Try to use high-quality sharpeners because they usually have sharper blades. Or make sure to replace your sharpener every so often.

The pencil sharpener I use has 3 holes so I can use it with my graphite pencils and colored pencils which both have different widths.


There are different kinds of erasers. I like to use a pencil eraser or stick eraser to erase fine details and a kneaded eraser to lift up some of the graphite for the highlights.

Colored pencils are much more difficult to erase than graphite. The more layers you have the more difficult it will be to erase. That’s why it’s important to layer using light pressure. 

Blending Stumps

I have different sizes of blending stumps. I use the larger ones to blend larger areas and the smaller ones for the smaller areas. Blending stumps only work well with graphite, when blending colored pencils you will use a layering technique. 


White Acrylic Marker

For the brightest highlights in my drawings, I use a white uni posca 0.7mm. This is an acrylic paint marker. What I like about it, is that once it’s dry you can go over it. When you do that make sure not to press too hard with your pencil or you will remove the paint.


Embossing Tool

This can be handy for creating small thin details like highlights, fly away hairs or whiskers in animal portraits. You can indent the paper where you want the fine details to be and once you color over it the graphite or pigment of the colored pencil won't get into those indented areas. There are different sizes of embossing tools or you can just use the tip of a mechanical pencil.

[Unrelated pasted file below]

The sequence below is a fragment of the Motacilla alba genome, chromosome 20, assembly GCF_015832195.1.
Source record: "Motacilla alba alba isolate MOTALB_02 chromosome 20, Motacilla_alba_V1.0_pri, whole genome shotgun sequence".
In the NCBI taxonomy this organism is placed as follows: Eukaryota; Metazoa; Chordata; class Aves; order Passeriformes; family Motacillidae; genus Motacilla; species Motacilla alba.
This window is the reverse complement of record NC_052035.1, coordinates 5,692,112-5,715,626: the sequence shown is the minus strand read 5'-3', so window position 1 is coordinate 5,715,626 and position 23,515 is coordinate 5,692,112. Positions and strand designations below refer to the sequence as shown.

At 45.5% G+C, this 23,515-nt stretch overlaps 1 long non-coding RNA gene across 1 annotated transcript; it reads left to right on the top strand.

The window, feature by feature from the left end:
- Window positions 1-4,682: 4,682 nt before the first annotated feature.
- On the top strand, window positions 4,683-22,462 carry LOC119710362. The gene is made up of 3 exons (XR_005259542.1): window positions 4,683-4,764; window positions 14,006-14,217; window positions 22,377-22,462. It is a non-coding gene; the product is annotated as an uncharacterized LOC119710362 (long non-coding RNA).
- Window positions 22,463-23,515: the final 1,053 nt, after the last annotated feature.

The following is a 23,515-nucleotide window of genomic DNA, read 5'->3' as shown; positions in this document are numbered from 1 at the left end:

This is the best tool to keep your paper clean and avoid smudges all over your artwork. I use it to brush away any pencil bits that come off while coloring. You can use any kind of soft brush. The one I use is a large makeup brush.


Craft Knife

A craft knife is great to use with colored pencils. After you have burnished the layers you can use a craft knife to remove the colored pencil for small details or highlights. This only works if you have enough layers of colored pencil. Be careful with this technique because you don’t want to damage your paper.


Remember that whatever materials you decide to buy, the most important thing is to practice. If you’re a beginner you can’t buy the ‘right’ materials and expect to create a beautiful drawing right away. It takes time and a lot of practice.


If you would like to learn more about drawing with graphite or colored pencils you can join us in the membership. In the real-time drawing videos, you can follow my entire drawing process. While drawing, I think out loud, explain my techniques and show you how to fix mistakes when they happen.

You can also reach out if you want to so I can help you move forward. This way, you don’t have to figure it all out by yourself.

Read more details about the membership here and join us today so you can start practicing.

- Emmy

*This blog post contains affiliate links which means I may earn a small commission at no extra cost to you.